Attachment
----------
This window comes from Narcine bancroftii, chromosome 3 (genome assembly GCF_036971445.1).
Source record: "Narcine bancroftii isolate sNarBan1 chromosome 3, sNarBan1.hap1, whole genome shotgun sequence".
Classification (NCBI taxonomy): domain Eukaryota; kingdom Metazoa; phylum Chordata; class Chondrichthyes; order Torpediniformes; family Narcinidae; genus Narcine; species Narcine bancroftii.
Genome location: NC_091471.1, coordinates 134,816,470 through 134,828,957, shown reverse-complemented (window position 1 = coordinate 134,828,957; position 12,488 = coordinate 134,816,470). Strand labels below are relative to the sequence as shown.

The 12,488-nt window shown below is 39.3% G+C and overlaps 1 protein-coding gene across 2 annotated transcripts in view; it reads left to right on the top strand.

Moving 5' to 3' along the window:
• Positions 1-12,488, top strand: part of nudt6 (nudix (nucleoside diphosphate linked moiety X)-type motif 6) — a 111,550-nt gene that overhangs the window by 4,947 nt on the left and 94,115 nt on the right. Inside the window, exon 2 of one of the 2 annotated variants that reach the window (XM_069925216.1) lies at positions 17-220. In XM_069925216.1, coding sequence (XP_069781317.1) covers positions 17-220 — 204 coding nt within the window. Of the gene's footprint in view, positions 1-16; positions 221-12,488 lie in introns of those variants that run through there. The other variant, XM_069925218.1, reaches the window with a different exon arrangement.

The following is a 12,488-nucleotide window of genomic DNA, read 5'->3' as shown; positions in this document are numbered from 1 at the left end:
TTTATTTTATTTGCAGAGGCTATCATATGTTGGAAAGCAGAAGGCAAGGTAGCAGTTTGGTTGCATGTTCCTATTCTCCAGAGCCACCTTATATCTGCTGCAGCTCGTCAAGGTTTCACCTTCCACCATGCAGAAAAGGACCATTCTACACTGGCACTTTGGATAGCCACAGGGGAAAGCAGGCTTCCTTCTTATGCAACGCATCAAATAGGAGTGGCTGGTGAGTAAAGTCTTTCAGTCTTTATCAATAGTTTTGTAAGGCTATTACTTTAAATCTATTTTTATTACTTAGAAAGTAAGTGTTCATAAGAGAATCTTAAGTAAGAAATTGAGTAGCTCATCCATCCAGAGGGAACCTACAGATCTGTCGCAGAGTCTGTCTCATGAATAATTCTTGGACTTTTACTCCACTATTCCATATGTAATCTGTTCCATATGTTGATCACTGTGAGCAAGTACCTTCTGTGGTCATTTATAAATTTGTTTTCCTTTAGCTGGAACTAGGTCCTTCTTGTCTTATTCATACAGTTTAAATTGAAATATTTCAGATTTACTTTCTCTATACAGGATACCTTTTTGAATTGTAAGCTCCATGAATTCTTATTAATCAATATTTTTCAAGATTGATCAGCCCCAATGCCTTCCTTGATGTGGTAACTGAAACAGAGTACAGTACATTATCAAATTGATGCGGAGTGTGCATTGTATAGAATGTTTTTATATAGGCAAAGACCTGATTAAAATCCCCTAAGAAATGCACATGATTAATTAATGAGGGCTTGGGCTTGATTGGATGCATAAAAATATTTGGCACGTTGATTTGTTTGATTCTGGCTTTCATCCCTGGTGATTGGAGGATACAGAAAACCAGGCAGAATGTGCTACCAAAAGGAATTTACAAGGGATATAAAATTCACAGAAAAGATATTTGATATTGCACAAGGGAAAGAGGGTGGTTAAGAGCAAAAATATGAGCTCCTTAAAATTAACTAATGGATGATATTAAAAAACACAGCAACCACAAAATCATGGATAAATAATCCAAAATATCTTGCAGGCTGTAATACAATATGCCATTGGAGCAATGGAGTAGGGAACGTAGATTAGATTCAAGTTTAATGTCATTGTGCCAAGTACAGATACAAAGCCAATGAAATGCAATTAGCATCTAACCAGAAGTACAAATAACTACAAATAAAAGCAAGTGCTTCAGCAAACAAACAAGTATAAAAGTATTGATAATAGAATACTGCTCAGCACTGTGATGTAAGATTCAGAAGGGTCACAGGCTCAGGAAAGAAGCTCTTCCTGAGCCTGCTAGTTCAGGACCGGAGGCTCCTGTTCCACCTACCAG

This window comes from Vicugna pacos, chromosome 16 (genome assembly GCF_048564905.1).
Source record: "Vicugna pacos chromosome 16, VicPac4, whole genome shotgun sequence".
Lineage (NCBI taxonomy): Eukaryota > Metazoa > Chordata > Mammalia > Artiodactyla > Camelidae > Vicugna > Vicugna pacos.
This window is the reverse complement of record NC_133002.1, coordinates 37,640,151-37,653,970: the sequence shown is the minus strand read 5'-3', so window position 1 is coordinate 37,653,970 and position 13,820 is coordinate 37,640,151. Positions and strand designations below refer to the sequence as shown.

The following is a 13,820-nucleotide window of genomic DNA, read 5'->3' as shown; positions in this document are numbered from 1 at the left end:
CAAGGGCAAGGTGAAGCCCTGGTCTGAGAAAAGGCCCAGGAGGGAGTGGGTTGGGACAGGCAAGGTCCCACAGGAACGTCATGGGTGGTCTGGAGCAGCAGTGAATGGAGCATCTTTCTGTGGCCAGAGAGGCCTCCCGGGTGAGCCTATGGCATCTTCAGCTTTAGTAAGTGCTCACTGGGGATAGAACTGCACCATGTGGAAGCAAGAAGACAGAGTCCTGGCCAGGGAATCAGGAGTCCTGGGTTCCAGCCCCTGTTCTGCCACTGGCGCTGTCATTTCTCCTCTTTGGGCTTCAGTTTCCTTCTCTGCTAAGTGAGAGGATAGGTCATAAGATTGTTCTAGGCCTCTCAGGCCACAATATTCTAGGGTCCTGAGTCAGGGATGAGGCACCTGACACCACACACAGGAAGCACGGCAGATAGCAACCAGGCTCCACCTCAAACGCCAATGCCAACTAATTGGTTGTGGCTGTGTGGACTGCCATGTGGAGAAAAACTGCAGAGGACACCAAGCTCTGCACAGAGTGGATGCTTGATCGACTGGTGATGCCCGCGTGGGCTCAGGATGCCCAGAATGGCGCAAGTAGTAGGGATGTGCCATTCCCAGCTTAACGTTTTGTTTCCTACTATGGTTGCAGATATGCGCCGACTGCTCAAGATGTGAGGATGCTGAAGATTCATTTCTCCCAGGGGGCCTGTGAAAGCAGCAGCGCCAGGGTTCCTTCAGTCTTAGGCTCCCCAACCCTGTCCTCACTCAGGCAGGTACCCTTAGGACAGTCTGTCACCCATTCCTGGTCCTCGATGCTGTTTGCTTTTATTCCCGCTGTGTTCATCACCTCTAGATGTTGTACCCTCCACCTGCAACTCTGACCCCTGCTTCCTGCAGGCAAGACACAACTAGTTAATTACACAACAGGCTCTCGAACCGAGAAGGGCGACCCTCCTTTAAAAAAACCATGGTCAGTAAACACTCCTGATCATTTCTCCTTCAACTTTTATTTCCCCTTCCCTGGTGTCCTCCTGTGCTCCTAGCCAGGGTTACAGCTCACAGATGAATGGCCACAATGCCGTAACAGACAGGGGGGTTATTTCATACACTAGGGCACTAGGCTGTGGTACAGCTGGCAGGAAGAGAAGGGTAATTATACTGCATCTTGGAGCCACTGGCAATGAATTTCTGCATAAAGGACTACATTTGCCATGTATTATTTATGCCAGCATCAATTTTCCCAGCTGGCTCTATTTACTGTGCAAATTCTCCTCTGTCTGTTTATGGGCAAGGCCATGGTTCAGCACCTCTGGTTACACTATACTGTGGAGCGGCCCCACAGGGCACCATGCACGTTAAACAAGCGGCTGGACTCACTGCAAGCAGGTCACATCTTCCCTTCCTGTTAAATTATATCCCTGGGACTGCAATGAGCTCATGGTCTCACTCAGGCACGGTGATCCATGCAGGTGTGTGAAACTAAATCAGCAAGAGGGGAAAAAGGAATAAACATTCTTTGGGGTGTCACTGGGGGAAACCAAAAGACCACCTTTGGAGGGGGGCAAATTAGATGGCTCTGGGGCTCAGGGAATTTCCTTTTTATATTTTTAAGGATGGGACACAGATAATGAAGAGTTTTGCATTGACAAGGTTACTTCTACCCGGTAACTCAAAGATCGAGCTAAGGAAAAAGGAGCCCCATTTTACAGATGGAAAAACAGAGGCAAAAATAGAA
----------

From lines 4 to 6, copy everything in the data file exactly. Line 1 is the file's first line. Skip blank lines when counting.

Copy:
Genome location: NC_091471.1, coordinates 134,816,470 through 134,828,957, shown reverse-complemented (window position 1 = coordinate 134,828,957; position 12,488 = coordinate 134,816,470). Strand labels below are relative to the sequence as shown.

The 12,488-nt window shown below is 39.3% G+C and overlaps 1 protein-coding gene across 2 annotated transcripts in view; it reads left to right on the top strand.

Moving 5' to 3' along the window: